Alitalia took over the passenger transport activity from Wind Jet as per an agreement reached on 13-Apr-2012 following approval from the carrier's board, as reported by local media sources including AGI, World Aeronautical Press Agency, Avionews and Il Messaggero. With the transaction, previously announced in Jan-2012, Alitalia Group "aims at gathering the specific know-how developed by Wind Jet in the low-cost flights sector, thus completing and enriching its range of products and competences. This will allow Alitalia to further diversify its offer, similarly to what has been done with the Air One project, namely to have a wider range of Italian, quality low-cost flights. The operation - which is consistent with the ones recently announced by other European airlines and aims at strengthening our activity in the low cost flight segment - is subject to the success of a series of regulation and market conditions set out in the contract," the carrier said. WindJet reportedly has debts of around EUR100 million. A similar agreement with Blue Panorama has not been approved.
Integration of Wind Jet operations with Alitalia receives board approval
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Qatar Airways & Italy's Meridiana Part 1: Similar to Etihad-Alitalia, but different - and smaller
On 04-Feb-2016, Qatar Airways and Italian leisure airline Meridiana disclosed that they are working on a "potential partnership project" that could include a minority equity stake of up to 49% in Meridiana and a commercial partnership. Understandably, this immediately drew a comparison with Etihad Airways' investing in Alitalia and the two forming a partnership.
The comparison probably ends there. Although both cases feature a Gulf airline investing in an Italian airline, the motivations are different. The potential gains between Qatar and Meridiana are far smaller than between Etihad and Alitalia, largely a result of Meridiana being so small: it is the fourth largest airline in the Italian domestic market but with only a 6% share. Internationally, it is the 22nd largest in winter. Qatar will not be required to input as much work into Meridiana as Etihad into Alitalia. Meridiana, however, is no walk in the park: it has not reported financial results since its losses for 2013, but it has been restructuring for some years.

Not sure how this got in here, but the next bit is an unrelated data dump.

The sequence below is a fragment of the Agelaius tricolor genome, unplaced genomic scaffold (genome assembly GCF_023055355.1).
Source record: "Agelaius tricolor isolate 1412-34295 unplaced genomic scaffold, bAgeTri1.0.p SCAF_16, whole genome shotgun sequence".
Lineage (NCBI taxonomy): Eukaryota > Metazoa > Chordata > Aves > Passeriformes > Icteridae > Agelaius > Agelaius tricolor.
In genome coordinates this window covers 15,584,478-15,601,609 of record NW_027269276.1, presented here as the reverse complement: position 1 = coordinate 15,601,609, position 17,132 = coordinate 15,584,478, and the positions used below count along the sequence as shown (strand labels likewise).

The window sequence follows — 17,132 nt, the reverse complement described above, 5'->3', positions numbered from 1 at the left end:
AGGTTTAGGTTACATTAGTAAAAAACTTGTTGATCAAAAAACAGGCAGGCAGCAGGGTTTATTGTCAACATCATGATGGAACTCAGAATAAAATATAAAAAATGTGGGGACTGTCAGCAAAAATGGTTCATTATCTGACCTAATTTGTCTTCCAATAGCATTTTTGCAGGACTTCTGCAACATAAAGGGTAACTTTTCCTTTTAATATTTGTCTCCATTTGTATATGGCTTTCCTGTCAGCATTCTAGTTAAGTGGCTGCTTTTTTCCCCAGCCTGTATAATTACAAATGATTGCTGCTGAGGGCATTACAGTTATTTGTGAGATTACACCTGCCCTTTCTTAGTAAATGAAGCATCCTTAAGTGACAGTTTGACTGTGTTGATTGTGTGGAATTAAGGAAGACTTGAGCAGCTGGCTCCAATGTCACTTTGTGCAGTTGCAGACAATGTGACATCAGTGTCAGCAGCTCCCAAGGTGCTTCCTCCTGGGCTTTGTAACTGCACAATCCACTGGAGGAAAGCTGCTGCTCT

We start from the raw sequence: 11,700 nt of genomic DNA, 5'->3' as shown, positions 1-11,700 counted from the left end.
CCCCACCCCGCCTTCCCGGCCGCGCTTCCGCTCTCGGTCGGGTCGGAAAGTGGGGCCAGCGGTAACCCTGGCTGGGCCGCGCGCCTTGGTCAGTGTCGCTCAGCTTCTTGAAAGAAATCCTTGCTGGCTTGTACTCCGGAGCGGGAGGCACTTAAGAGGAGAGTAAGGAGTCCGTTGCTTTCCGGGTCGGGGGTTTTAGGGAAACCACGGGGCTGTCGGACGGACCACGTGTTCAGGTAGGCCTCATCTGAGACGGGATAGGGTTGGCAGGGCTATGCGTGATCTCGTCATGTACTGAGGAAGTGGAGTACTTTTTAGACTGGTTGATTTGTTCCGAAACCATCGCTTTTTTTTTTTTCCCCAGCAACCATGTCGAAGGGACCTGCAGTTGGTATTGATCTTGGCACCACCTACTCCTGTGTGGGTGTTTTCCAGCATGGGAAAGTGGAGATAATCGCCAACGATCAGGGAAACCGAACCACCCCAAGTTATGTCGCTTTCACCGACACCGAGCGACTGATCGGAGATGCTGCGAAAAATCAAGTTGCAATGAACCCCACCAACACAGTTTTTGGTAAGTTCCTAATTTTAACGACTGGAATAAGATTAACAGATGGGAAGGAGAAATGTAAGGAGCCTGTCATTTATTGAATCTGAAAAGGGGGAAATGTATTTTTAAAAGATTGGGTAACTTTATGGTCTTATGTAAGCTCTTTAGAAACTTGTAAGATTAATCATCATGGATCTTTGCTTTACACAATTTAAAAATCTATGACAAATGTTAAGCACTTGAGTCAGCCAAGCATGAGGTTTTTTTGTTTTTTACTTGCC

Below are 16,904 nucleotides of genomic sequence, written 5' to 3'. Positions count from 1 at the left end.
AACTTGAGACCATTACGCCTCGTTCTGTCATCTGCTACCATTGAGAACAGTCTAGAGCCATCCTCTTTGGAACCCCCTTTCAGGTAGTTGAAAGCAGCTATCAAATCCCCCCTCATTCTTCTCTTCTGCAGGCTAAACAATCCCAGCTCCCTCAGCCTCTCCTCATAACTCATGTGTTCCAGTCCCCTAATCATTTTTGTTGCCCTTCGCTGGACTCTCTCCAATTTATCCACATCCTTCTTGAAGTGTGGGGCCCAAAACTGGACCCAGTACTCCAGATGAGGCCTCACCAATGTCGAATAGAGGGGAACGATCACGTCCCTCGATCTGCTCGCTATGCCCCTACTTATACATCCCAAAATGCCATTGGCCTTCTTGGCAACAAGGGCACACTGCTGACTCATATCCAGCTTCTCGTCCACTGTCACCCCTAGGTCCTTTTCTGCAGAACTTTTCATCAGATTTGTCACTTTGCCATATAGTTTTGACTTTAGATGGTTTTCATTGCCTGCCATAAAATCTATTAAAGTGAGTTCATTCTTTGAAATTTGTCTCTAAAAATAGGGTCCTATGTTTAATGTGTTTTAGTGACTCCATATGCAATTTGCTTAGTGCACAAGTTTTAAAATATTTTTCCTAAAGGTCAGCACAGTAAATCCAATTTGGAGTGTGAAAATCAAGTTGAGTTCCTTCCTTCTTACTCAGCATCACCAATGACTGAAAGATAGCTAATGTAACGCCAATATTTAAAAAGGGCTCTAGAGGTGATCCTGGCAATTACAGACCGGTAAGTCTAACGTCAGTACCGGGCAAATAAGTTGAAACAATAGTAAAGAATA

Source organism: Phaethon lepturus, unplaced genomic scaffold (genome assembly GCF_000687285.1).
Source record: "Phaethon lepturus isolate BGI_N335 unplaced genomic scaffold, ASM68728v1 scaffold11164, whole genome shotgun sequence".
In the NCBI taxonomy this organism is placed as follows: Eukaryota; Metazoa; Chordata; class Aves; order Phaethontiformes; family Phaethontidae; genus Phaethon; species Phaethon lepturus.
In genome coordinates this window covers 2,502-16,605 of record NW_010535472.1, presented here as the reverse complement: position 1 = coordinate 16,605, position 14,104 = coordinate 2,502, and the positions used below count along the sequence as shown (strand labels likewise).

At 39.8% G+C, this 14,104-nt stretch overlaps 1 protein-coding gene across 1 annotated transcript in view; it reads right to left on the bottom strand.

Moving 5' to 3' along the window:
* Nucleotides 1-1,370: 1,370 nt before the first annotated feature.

Western Europe-Iran: opportunity in under-developed market, but Turkish Airlines already has a niche
Iran accounts for just 5% of Western Europe-Middle East seats, yet it accounts for 24% of the Middle East population. Air travel between Western Europe and Iran fell annually until 2013, since when growth has returned. Nevertheless, it remains under-developed and the thawing of relations with Iran should provide a significant opportunity.
Preliminary 2016 data from OAG indicate that Iran Air's 36% of seats in this market will keep it above Lufthansa's 27%. However, growth by Lufthansa and Austrian, together with the entry of Eurowings, will rank the Lufthansa group ahead with 46%. The other Iranian airline in this market, Mahan Air, is also set to grow rapidly in summer 2016. From the Western European side, the only other operators are Alitalia and Germania.
The potential for the Western Europeans is clear, although it will take time for demand to evolve to levels that are more consistent with the size of Iran's population (second only to Egypt in the Middle East). Moreover, Turkish Airlines has a widespread presence both in Iran and Western Europe and already offers strong competition in the form of one stop services through Istanbul.